Um, they can make their own call on that.

What we’ve got here is a situation where, firstly the Labour Party actually campaigned for a long period of time when David Cunliffe was in Government, and one assumes he was engaged in all of those debates and listening to them about, the merits or otherwise of secret trusts.

So the judgment angle of using one of those is quite mind--blowing.

Putting that to one side, you know, people have given him money to become the leader.

That’s what this is about, so aren’t we entitled to know who those people are because they breach the pecuniary interest rules of five hundred dollars.

Now on that, I want to look at some of your own fundraising.

Okay, back in 2010 there was a dinner at Antoine’s restaurant, you remember you attended?

Aw, I’ve been there on numerous occasions, but if you tell me I did, I did.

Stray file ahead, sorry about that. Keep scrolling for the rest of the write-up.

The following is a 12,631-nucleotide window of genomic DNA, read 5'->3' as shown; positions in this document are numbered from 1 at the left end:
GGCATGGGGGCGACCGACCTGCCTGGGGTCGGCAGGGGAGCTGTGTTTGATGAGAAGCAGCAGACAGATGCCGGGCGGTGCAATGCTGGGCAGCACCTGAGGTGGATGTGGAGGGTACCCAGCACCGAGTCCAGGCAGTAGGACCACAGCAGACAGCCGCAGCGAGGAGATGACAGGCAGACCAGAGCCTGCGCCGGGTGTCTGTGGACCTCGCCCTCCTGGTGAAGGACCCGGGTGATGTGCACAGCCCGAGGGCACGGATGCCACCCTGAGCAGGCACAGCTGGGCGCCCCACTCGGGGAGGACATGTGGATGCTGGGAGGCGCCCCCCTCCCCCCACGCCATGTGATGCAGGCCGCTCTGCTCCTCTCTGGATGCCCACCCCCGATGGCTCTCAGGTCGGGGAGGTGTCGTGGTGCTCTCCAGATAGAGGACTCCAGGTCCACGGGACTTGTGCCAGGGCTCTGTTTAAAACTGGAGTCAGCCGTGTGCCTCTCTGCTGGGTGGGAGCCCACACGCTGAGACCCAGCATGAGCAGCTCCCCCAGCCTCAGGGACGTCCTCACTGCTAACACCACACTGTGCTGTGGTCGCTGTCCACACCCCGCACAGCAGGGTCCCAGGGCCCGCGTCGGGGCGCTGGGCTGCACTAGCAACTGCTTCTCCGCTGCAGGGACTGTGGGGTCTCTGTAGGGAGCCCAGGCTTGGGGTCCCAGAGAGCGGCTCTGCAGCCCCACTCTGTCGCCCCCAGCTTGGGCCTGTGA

Sure, a hundred and five thousand dollars was raised by the National Party, do you remember this one?

Yeah, I remember that one

So, the owner of Antoine’s, Tony Astle is on the record as saying people paid five thousand dollars each for that night.

Do you agree with that?

Is that your understanding of what happened?

Probably, I don’t engage in the fundraising other than I go as obviously a person that’s there, as any leader does but the president of the Party, Peter Goodfellow actually runs the fundraiser.

But shouldn’t we now know, who those 21 people were, by your own standards, you’ve asked for transparency from David Cunliffe, but here we have you getting 21 effectively secret donors paying just as much as David Cunliffe got.

Shouldn’t you, by your standards, tell us now, or go away and find out.

Who those donors were and let the public know, So that we know we know that you don’t have a secret agenda?

Well, they’re different rules, so again you’d expect the National Party to sit and fit within the rules and rules of people buying tables at a dinner is absolutely standard, well in my understanding its within the rules.

But again, you’d have to check with Peter Goodfellow, he does all that sort of stuff.